Another month, another quick run-down of my favourite tracks of the past month.
Track of the Month
The Art of Revenge
The Art of Revenge
Wow, what a change. The free download a few months back of Download Me hinted at a change of direction, the album shows the change in it's full glory. While previous material was perhaps a little derivative – while competent EBM/synthpop, it had little of it's own identity, owing a lot to the likes to Icon of Coil amongst others – the new material has a much harder, more danceable edge to it and is all the better for it. The title track is for me the pick of the album, with a snarling vocal that has, perhaps, a clear target.
Talking of danceable, the Hocico album is full of possible dancefloor-fillers (at least looking at it with my DJ-hat on). This is my favourite track so far: it doesn't do anything particularly different as Hocico tracks go, but they just do it very well indeed.
And talking of artists using "goblin" vocals, here is another. DoA are one of a number of newer acts that have been heavily influenced by Hocico and other veterans of the scene, and while they aren't doing anything especially original I still quite like it. The video is worth a look, too – although I can't recall how worksafe it is…
Stay on Target
When I'm Dead
Being a fan of this band over the past six years or so has been a frustrating experience, as Gary Zon has moved his musical output in directions apparently at odds with his talents. I've been here before, of course, so I'll be brief – after a debut album of extraordinary, FLA-influenced soundscapes, he has moved increasingly towards an ideal of becoming an "industrial/pop" band, which reached it's nadir with messy attempts at poking fun at EBM and at creating electro-pop on last album Standard Issue. So it is refreshing to see that the new album has it moments of brilliance once again, even if it is still a patchy album overall. This track is probably the best of the bunch, and is likely to see a fair bit of airplay from me in due course.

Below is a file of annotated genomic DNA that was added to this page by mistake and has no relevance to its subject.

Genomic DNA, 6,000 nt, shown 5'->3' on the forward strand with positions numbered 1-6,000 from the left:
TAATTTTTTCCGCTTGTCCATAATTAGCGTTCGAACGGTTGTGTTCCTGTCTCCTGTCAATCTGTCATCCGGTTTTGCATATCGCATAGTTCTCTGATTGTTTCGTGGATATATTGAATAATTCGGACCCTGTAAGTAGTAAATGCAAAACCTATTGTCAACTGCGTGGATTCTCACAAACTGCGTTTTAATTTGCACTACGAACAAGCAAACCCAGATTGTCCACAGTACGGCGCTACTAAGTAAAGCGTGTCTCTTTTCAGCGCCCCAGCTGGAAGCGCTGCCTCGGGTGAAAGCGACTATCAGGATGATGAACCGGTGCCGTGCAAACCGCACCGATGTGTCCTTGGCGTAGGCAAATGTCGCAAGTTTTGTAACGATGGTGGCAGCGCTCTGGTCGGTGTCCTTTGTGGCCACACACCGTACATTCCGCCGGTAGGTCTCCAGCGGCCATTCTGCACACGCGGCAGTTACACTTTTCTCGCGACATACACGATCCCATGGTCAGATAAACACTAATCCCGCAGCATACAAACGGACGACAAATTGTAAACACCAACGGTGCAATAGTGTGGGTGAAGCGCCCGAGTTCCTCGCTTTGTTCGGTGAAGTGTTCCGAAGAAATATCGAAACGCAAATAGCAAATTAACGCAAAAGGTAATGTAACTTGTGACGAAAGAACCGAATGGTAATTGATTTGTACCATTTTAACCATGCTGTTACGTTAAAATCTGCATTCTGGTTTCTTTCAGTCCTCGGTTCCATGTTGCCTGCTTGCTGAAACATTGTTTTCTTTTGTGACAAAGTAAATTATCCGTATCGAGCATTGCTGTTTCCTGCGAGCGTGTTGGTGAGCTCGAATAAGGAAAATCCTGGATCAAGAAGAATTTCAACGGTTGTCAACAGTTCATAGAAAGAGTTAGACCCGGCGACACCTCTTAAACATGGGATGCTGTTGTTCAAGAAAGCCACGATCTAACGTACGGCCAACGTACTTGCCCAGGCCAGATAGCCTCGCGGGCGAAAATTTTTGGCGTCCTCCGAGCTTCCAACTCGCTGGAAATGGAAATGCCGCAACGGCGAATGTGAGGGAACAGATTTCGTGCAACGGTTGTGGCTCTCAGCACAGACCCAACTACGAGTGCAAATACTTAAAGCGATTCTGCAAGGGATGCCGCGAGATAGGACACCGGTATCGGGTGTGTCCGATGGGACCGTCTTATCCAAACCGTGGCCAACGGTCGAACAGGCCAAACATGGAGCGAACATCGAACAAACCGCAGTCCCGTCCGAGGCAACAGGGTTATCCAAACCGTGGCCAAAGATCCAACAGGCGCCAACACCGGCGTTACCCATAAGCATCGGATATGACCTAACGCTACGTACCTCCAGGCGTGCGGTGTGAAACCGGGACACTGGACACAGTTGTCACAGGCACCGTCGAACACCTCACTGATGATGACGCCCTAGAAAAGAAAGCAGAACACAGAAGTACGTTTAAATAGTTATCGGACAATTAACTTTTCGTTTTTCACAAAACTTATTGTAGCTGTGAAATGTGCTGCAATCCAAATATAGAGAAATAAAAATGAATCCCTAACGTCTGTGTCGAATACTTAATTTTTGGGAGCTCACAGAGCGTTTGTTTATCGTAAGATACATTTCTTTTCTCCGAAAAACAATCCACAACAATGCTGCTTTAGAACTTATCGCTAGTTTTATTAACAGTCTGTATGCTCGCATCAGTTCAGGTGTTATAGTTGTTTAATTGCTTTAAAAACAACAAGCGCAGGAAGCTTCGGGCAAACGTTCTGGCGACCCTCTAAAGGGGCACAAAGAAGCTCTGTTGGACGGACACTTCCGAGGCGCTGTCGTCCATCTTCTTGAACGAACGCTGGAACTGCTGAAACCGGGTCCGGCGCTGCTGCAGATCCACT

This new track (from forthcoming album FH3) was a highlight of the recent support slot with Die Krupps, and even in this seemingly unfinished state (I'd be really surprised if the album version is not substantially different) this is another dancefloor smash in the making.
This lot are from Belarus, and if it wasn't for the A-M promo I received, I'm not sure if I'd have come across them yet. Still, this is great – bouncy electro with a darker edge that sounds considerably fresher than many of their contemporaries. Now to track down the album…
Nightlife (Single Mix)
Advanced Electronics Vol. 6
A real shame that I missed this lot live last week – now I've finally had the chance to listen to them properly, and I love it. Gah. Anyway, this is the act that Chris Corner has formed from the ashes of Sneaker Pimps, and they seem to have a far wider appeal. This track is awesomely good electro, with a killer chorus and anthemic feel that I could just see breaking the charts, perhaps, one day…
Fire & Flames
The brutal opener to Hate Eternal's new album, this is a four-minute maelstrom that is getting towards being about as brutal as it gets for death metal. The musicianship is astounding – particularly the viciously fast drumming that underpins the entire song – and while the album is a little one-dimensional at points, it is fantastic in short bursts.
It's been a while since I've heard any doom metal worth mentioning, but this certainly is. They are of the romantic, gothic doom persuasion, bearing at points a resemblance to those masters of the genre My Dying Bride, and this epic title track is just gorgeous. The interplay between the male and female vocals work really well, too, although it is the sweeping intro that gets me every time.
Second Toughest In The Infants
For some reason I've put this album back on my iPod recently, and it's reminded me just how sodding fantastic this track, never mind the album, is. A wierd mix of ambient and softly set breakbeats, it was never exactly a likely single but remains a classic track. I've never worked out what the hell Karl Hyde was on about, though.